One of the most famous marketing blunders of all time happened in the 80’s when Coke rejigged the secret formula that had stood them so well for 100 years and packaged it as ‘New Coke’.
The result: worldwide comdemnation and almost unanimous customer revolt.
The apparent lesson: company focused design should NOT leapfrog user-centred design.
This mistake has been repeated time and time again, from product design to food to advertising jingles.
The problem is, people in the firing line will tell you, is that they tried the user centred design. Coke, for example, trialed thousands of customers with their new cola recipe twenty-odd years ago. The feedback pointed overwhelmingly in favour of the new recipe, but to their surprise, their audience contradicted their earlier answers and went back to saying that the new Coke sucked.
Recently, a successful 9 year old website in the US called UrbanBaby.com went through a design overhaul and their audience fled to a new site called YouBeMom.com.
So what happened? Why did all these people suddenly leave after almost a decade of faithful support, dragging the site owners over a bed of hot coals for changing its look n’ feel.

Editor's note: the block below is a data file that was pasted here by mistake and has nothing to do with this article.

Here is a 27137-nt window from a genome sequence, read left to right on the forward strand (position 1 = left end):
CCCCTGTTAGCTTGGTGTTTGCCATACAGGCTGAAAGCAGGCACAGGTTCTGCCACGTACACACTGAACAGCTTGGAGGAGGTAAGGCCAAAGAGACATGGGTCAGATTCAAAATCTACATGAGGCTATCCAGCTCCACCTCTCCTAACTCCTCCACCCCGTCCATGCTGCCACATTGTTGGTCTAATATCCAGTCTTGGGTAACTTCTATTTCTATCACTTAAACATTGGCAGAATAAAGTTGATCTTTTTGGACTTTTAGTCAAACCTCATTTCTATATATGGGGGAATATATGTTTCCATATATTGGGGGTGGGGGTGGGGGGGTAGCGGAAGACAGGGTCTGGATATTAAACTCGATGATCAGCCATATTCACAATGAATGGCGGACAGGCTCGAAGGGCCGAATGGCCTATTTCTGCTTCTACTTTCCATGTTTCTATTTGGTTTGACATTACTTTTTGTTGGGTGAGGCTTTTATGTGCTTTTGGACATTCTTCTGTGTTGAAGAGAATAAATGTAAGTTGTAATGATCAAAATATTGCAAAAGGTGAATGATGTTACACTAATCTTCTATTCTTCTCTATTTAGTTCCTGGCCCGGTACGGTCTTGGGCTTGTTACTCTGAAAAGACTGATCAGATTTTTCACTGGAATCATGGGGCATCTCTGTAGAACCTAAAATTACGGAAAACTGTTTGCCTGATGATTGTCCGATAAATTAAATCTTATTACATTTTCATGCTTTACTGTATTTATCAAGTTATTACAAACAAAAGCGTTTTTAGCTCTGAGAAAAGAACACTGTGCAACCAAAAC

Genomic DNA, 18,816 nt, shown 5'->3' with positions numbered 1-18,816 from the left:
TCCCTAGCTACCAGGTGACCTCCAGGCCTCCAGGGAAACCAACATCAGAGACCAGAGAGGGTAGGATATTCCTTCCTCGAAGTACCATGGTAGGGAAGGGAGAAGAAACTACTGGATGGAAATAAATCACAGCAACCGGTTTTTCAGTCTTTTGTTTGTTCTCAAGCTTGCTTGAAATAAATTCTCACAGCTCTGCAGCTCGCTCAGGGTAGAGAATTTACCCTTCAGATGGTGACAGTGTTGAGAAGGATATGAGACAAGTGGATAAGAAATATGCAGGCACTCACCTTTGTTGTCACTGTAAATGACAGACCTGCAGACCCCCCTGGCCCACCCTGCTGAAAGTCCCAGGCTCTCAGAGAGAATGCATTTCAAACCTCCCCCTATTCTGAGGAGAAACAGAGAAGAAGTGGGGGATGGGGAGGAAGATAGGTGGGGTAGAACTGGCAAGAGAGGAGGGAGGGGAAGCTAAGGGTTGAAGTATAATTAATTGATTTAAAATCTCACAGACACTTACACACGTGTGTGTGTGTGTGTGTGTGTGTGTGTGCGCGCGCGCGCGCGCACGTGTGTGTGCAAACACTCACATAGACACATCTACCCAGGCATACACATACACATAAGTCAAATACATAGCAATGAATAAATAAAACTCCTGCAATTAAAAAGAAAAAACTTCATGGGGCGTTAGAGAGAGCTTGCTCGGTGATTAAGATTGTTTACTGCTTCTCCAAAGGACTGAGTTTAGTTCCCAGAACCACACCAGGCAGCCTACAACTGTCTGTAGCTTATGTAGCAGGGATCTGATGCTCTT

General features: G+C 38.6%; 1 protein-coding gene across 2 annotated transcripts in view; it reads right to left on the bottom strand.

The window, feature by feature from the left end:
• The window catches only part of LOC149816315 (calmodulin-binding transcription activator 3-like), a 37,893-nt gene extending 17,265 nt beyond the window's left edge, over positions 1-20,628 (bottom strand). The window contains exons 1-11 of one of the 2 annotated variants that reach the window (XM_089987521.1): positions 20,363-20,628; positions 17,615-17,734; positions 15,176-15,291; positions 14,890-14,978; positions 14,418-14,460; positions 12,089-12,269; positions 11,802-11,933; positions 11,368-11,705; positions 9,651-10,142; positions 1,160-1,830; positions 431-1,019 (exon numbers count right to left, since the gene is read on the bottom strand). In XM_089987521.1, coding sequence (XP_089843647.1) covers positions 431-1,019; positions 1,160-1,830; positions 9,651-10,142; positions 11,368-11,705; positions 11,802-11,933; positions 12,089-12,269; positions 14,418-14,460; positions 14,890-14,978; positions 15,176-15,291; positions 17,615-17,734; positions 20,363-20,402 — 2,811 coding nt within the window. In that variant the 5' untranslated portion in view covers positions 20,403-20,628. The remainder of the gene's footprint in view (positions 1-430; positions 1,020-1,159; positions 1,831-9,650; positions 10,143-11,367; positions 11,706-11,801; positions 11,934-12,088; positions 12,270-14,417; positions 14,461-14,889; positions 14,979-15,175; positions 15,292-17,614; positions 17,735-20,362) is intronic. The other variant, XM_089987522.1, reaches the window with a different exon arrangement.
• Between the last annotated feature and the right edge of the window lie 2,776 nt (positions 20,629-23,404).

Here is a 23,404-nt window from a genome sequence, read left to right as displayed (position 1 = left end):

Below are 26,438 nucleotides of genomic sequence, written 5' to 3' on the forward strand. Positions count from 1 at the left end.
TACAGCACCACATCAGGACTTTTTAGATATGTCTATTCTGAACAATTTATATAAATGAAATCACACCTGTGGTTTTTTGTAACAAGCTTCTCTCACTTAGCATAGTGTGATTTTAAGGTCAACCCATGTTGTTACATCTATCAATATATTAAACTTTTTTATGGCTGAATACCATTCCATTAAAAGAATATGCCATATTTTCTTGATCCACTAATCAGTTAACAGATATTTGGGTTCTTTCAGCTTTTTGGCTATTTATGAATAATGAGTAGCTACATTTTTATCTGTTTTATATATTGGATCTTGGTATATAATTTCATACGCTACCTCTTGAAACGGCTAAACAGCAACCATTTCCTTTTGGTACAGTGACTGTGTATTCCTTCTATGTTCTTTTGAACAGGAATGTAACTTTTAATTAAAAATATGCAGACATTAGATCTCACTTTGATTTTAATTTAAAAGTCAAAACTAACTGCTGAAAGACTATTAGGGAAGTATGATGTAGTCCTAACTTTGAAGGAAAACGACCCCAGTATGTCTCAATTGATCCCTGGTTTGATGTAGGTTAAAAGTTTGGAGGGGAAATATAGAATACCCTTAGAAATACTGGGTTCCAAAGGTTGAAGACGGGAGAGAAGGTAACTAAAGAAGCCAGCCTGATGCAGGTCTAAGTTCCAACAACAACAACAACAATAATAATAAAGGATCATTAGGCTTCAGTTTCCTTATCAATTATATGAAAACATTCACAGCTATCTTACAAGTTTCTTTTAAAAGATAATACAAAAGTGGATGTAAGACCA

Did their research lie?
Well, in a word yes. I believe Malcolm Gladwell’s seminal book ‘Blink‘ holds some of the answers. Gladwell reminds us that people behave differently under controlled circumstances.
Online marketers will do well to take heed of this when conducting user-centred-design research.
This is why as a company or an online agency, if you’re looking to truly connect with the personas visiting your website, you cannot only rely on stats. You need to go out and get personal. Get in touch with your audience. Have a drink with them and understand the emotions behind why they’re interacting with your brand.
This underlying understanding can then be taken into account when making decisions on your website strategy.